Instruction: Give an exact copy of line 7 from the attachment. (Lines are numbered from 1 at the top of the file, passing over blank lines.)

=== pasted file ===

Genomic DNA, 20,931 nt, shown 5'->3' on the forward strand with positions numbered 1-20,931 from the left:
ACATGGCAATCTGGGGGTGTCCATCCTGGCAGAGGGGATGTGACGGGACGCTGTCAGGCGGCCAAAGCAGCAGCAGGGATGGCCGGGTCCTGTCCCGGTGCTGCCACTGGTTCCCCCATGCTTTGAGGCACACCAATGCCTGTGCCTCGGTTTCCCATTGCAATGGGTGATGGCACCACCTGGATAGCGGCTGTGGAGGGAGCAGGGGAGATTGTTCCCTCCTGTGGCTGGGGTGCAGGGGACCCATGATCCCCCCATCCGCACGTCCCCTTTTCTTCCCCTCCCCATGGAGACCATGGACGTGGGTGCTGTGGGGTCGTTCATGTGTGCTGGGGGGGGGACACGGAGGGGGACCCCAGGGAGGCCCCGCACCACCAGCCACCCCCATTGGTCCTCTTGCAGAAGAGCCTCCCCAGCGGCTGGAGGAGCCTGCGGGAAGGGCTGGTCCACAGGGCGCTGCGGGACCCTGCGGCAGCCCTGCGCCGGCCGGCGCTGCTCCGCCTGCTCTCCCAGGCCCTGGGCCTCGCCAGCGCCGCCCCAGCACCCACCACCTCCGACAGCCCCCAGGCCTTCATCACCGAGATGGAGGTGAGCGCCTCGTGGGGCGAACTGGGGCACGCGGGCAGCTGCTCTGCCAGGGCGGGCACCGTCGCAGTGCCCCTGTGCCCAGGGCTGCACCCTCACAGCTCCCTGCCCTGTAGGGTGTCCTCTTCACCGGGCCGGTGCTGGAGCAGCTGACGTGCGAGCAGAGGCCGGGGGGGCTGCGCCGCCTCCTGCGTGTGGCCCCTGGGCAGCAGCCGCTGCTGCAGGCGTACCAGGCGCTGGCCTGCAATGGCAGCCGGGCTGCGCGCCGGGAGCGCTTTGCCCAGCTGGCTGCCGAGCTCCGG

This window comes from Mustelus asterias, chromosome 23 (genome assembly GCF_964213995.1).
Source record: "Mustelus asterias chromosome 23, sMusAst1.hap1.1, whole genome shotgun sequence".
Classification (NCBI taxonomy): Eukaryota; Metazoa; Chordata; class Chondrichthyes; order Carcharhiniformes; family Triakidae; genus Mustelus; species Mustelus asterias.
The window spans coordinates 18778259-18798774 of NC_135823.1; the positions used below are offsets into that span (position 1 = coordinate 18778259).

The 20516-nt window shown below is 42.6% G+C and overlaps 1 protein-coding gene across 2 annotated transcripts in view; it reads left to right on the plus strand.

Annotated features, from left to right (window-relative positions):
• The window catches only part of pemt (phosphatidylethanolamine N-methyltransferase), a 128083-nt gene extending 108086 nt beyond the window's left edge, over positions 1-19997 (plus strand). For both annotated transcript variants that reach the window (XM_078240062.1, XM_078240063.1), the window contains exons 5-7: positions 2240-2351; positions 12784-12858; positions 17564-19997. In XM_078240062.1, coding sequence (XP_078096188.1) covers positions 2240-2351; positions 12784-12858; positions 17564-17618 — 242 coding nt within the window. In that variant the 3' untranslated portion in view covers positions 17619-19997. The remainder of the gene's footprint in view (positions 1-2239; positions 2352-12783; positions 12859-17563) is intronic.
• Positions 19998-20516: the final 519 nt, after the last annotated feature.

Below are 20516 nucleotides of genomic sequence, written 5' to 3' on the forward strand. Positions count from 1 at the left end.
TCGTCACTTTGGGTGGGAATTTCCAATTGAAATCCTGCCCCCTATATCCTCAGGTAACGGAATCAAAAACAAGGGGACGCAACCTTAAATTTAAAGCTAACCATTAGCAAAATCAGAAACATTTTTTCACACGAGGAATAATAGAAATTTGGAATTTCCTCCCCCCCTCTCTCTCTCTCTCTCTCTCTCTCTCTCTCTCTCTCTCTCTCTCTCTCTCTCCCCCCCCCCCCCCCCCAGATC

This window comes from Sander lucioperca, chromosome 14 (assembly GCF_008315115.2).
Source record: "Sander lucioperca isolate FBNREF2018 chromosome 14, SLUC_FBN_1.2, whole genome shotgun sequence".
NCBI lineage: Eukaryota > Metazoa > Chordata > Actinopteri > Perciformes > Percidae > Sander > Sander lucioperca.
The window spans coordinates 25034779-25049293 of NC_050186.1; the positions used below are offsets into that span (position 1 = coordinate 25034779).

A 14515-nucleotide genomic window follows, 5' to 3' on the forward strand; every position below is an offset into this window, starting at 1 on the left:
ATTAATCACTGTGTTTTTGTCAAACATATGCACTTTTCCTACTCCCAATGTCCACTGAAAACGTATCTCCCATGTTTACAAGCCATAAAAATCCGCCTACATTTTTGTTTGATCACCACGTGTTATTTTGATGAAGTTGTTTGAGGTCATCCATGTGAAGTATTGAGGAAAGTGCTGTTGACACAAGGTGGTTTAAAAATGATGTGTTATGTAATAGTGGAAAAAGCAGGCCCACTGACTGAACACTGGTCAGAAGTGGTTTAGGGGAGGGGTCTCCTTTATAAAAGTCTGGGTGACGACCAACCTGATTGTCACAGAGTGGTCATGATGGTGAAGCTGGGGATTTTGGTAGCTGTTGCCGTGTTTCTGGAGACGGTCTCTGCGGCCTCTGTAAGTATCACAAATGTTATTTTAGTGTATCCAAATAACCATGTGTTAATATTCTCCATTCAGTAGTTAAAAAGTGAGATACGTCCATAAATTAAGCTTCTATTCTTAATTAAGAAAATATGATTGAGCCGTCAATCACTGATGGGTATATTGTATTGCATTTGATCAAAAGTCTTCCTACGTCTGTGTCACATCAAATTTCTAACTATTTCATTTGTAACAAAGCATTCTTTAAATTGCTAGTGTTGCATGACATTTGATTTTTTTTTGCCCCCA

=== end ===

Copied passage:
The 20516-nt window shown below is 42.6% G+C and overlaps 1 protein-coding gene across 2 annotated transcripts in view; it reads left to right on the plus strand.